Taming aggression

Trigger happy people are nightmare to anyone around them as they are always ready kill, loot and burn.

 

Naturally, Wednesday fight in Ife caught my attention after all we are the closest pals.

From all different variations of the story that led to the killing of over two dozen people, I do not find one that is strong enough to justify the loss of lives and properties.

In all of the versions I heard/read, the fight started between a woman and a man. The husband involved to fight his wife’s corner.

So the version that sounds reasonable to me goes thus. A lady was mistaken for an olosho (working girl) in Sabo, Ile Ife. The said lady was assaulted when she responds to the guy who was trying to get her attention angrily. The lady left the scene to report the unfair treatment to her husband. The husband took offence, went to meet the guy who had laid hand on his wife, he carried along with him his work mates (NURTW).

 

Sabo area in Ile Ife being in the heart of the city, has a buzzing evening market for suya, roast corn etc. The fight started at this market on Tuesday evening.

Logically one would ask, how on earth do we end up on another killing spree to resolve an issue like this ? It does not add up.

Nigeria newspapers reported this incidence as Yoruba vs Hausa so many people decided to see this as We vs Them issue. Nigeria newspapers say death toll on both sides is 10 people. Locally people say victims were more than 2 dozen people.

In addition, a church and a mosques in Sabo area were torched – just because this is what we do.  This action is always interesting to me because we claim to be highly religious but anytime there is any disagreement between two groups, religious buildings always (unfailingly) get burned. The irony.

Burning down town

I know that Ooni Ogunwusi has intervened and working closely with the state government to keep the streets safe hence the curfew 6pm to 7am from Wednesday until Monday. They have increased police presence in the area. All very commendable.

We can not always prevent every little disagreement with neighbours or workers, actually it will continue to happen but we must change our attitude to the way we react during conflict. This is 2017, looting and destroying properties regardless of whose properties they are should be condemned, we all know how hard it is to accumulate wealth, to see one’s own properties being looted and homes razed to the ground should never be accepted way to revenge.

We have been through this so many times and it is shameful that perpetrators still get away with this.

 

Given the location of this area, damage to the area will be visible to many travellers passing through town for many months to come (except if miracle happens) So tell me who is going to be ‘giddy up’ happy to invest in a town with long history of vandalism that we are all trying to repair and forget (still there) and now this one.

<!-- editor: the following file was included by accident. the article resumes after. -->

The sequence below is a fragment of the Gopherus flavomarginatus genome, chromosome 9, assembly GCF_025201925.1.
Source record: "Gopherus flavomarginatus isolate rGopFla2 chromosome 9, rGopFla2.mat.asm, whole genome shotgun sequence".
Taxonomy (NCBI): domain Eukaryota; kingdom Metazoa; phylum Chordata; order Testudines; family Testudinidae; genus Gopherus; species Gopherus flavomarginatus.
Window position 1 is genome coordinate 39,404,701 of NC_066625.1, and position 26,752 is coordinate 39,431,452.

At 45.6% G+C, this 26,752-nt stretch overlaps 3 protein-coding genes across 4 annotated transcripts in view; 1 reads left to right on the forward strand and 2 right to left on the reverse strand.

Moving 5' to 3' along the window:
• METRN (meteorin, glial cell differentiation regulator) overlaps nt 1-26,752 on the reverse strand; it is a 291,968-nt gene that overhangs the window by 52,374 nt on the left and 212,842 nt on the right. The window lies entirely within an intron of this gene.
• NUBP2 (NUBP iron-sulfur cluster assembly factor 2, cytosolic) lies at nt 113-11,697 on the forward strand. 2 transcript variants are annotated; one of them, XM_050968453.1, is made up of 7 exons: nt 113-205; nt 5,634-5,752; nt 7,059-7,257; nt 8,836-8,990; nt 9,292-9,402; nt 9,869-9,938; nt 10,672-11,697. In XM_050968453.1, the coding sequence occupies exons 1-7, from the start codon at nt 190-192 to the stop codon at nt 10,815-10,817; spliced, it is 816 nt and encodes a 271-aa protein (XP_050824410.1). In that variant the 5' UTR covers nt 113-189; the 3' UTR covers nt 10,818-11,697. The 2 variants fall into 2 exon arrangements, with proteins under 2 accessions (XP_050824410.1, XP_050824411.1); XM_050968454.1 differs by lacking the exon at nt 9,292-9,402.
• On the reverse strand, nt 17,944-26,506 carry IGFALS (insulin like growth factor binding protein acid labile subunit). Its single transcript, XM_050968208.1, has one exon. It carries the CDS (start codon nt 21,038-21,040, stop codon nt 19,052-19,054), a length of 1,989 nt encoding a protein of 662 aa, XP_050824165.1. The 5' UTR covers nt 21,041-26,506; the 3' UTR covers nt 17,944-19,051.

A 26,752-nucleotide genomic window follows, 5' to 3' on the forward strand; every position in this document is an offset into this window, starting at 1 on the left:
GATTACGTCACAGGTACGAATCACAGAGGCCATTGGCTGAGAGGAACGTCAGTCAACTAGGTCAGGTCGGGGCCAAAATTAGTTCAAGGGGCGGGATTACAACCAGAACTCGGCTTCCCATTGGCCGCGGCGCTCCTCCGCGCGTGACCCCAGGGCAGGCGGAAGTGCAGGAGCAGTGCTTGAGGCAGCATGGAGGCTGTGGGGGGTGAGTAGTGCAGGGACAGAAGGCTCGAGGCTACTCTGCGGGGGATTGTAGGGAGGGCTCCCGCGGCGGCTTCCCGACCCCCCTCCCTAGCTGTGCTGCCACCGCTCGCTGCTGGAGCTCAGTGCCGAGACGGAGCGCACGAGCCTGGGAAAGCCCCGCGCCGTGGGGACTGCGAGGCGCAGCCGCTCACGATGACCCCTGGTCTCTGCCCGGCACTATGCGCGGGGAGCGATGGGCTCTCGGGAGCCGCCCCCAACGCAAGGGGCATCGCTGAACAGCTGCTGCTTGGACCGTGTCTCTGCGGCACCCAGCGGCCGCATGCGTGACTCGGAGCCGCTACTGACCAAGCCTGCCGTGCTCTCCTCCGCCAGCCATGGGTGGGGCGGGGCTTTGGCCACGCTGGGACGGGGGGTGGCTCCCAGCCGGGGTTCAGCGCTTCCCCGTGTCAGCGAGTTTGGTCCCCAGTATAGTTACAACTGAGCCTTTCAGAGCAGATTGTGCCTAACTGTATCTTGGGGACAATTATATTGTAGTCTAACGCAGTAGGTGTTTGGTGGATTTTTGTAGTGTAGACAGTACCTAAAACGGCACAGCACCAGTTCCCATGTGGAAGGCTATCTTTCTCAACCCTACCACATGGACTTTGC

As we say, Who is doing whom? 

I know that Ooni Ogunwusi is working hard to unite the area. It is a massive work, I wish him wisdom and strength.

It is never a good time to have public disturbance. Ooni Ogunwusi is due to start his 12 day visit to London tomorrow for his global outreach program meeting with people, preaching peace and reminding us of home. And this happened a few days a go.

If I were Ooni Ogunwusi, I will cancel this trip and delegate my chief,  Obalufe to attend all meetings on my behalf. No buts or ifs. I will stay put until the curfew is lifted to re assure people and to reiterate the message of peaceful coexistence.

 



Categories: A Yoruba Monarch, Nigeria

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12 replies

  1. Dear Folakemi,

    Pardon me, I was not aware of this until I read your post but so is life in Nigeria that one could miss close-by happenings whike one is on top of events a world away.

    First, JCO, the Nigerian or non-Nig who generalizes that all blacks are mindlessly violent: hey, Mr./Miss/…yours is definitely an uninformed opinion, I dare say, if events that unfold on television worldwhile or those in the news about killing sprees in America are anything to go by.

    Now, as for Ife’s endless strife that is forever resulting in destruction AND killings, I think the Ooni needs to do more at finding ways of putting an end to these: the Ife/Modakeke variety as well as others.

    I am no sociologist nor psychologist but I believe the trauma on people through pauperisation especially the masses through the pronounced corruption of those who have ruled country, especially since the return to civil rule is so much that people are always ready to explode at the slightest provocation and/or misunderstanding.

    At local markets, I see people – especially women to women – get into serious altercations over inconsequential remarks, pricing, slighte, et cetera. Market places are even noisier – as far as my ears can tell – than way in the past.

    Again, I’m no mental health person but I notice the growing incivility and lack of patience in another country where I spend substantial time, the USA where people will pull guns at traffic stops and even kill for being “slighted”.